This multiplicity of remuneration requirements raises the question of which remuneration guidelines should be complied with by firms which are subject to more than one, for example a UCITS manager which acts as an AIFM. The FCA expects these issues to be addressed by guidelines to be produced by ESMA and the European Banking Authority (“EBA”) regarding the CRD IV requirements and the final ESMA Guidelines.
Some firms, referred to by the FCA as “BIPRU firms”, are already subject to remuneration requirements under chapter 19C of SYSC. It is therefore worth noting the FCA’s draft guidance in the Code that a UK UCITS management company that is also a BIPRU firm will meet its obligations under SYSC 19C by complying with the Code.
The FCA’s current position is that firms will have to comply with the requirements of the UCITS Remuneration Code for new awards of variable remuneration from its first full performance period starting on or after 18 March 2016, although it appreciates that, when finalising its rules, it may have to review the proposed application dates in the light of the date of publication of the final ESMA guidelines. These dates may therefore be subject to change as the UCITS V implementation date draws closer.
The requirement for a remuneration policy
The UCITS Remuneration Code will require UK UCITS managers to establish, implement and maintain remuneration policies and practices which:
- are consistent with and promote sound and effective risk management;
- do not encourage risk taking which is inconsistent with the risk profiles of the UCITS’s constitutive document or prospectus;
- do not impair the manager’s compliance with its duty to act in the best interest of the UCITS it manages; and4.
- include fixed and variable components of remuneration.
Fixed remuneration” and “variable remuneration” are defined by the ESMA Guidelines respectively as “payments or benefits without consideration of any performance criteria”, and “additional payments or benefits depending on performance or, in certain cases, other contractual criteria”.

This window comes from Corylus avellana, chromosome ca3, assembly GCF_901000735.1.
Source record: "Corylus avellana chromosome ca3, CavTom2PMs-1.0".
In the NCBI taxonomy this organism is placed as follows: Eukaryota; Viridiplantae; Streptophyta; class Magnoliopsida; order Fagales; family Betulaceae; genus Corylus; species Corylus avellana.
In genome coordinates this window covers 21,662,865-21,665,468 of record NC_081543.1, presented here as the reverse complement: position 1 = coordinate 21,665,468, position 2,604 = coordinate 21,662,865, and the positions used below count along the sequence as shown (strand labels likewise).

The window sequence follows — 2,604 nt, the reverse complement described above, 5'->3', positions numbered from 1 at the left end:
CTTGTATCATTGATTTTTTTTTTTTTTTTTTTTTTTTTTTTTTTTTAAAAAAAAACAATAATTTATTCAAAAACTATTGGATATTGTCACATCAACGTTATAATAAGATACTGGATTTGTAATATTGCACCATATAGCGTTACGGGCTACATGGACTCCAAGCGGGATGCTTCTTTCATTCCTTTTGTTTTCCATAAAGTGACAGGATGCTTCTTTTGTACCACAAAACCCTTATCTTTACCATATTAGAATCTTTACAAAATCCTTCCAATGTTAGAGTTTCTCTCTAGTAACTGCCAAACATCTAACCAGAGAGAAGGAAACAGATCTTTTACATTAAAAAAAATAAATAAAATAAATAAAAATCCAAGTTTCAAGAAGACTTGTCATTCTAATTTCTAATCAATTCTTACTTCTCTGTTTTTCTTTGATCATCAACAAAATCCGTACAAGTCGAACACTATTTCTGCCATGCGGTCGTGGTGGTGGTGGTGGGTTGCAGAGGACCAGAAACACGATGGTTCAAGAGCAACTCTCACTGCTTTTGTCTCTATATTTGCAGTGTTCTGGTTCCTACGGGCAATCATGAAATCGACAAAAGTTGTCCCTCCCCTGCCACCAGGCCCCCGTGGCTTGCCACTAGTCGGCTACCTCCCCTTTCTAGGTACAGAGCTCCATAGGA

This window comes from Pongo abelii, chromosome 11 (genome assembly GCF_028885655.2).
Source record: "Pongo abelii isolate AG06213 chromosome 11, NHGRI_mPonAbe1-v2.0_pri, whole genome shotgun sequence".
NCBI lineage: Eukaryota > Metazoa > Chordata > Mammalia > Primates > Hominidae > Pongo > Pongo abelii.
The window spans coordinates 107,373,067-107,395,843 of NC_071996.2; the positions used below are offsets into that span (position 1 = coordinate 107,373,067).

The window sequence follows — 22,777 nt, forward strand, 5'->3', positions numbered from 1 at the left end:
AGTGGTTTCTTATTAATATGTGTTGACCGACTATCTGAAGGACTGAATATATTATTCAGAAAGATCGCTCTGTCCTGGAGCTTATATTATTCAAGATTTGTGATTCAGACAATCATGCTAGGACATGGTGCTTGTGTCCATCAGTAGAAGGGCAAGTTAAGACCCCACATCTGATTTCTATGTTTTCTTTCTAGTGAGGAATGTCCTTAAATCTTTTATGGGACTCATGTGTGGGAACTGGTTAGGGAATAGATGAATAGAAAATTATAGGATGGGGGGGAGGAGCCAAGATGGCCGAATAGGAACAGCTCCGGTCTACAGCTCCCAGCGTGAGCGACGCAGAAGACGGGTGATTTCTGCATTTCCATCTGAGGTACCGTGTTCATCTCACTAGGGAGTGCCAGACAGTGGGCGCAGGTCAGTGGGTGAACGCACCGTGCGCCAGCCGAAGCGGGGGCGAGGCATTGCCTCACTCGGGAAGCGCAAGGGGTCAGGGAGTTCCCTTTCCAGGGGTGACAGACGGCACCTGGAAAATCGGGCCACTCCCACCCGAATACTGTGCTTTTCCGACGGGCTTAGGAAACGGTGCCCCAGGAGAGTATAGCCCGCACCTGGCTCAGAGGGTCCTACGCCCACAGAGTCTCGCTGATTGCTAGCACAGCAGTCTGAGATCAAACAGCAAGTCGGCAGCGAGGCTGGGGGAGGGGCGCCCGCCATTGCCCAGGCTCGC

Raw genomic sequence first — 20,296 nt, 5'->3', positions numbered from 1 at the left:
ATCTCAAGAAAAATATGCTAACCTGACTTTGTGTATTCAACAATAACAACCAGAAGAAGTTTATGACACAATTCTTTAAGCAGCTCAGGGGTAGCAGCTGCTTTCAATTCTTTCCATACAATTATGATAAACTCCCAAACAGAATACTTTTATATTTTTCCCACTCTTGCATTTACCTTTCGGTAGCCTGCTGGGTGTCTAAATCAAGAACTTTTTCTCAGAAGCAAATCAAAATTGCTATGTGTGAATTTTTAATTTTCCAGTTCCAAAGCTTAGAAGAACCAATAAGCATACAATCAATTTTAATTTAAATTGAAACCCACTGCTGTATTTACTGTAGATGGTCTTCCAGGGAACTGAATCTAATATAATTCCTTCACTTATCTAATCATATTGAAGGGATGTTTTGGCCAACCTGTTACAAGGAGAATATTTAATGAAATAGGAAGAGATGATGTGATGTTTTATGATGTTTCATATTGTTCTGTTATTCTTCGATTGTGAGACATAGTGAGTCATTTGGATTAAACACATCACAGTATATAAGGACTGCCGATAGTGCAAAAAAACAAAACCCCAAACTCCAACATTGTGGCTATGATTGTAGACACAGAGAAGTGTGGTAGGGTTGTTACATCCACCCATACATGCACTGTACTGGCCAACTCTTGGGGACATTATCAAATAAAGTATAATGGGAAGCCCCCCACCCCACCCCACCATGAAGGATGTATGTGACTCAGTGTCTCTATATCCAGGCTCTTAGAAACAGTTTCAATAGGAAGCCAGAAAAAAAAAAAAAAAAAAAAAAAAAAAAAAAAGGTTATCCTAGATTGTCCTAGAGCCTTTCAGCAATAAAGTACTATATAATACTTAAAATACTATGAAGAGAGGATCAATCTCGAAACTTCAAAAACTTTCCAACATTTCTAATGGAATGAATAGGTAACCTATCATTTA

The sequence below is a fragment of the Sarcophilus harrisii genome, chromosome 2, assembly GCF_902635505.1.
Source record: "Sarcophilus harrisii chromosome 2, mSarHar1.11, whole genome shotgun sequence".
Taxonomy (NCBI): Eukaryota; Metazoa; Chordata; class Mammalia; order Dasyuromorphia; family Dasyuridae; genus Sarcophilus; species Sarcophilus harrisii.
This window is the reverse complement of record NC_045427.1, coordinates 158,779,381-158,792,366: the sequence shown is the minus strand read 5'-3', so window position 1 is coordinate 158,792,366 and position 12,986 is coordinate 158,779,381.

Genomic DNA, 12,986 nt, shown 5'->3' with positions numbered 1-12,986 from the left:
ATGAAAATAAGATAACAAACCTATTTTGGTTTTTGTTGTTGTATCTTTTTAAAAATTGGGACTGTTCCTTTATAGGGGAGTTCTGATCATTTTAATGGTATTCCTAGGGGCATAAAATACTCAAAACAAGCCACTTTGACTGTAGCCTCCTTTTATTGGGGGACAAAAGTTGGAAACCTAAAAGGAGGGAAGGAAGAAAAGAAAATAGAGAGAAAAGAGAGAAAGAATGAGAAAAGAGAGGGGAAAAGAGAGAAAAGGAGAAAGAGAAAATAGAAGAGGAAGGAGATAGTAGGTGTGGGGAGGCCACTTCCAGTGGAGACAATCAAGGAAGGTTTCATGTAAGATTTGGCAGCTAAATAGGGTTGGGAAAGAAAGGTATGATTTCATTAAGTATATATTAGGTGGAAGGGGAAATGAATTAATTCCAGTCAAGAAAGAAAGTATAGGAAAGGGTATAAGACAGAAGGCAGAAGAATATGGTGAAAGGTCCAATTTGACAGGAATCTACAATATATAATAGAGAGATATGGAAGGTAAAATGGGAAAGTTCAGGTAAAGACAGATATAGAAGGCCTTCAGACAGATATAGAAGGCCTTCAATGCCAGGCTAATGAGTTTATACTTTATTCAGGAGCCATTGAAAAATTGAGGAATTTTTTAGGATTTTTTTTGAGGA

The FCA Handbook defines “remuneration” as any form of remuneration, including salaries, discretionary pension benefits and benefits of any kind, which is clearly an extremely broad definition intended to catch all forms of remuneration. The Code also states that “remuneration” includes payments made by a seconding organisation, which is not subject to the Code, to a secondee in respect of their employment by a UCITS management company which is subject to the Code. This indicates that references to “remuneration” in the Code have a different meaning to the normal definition of that term under the FCA Handbook. The presumption is that the applicable definition is that given under UCITS V, although this is not stated explicitly.
The statement under the ESMA Guidelines as to what “remuneration” consists of is also broadly drafted, referring to “all forms of payments or benefits paid by the management company, any amount paid by the UCITS itself and any transfer of units or shares in the UCITS, in exchange for professional services rendered by the management company’s identified staff”.
It seems clear from these instances of broad drafting that the intention is for the net to be cast as wide as possible in respect of what the concept of “remuneration” encompasses. Returns from UCITS managers’ personal investment in funds on normal terms would not however be included.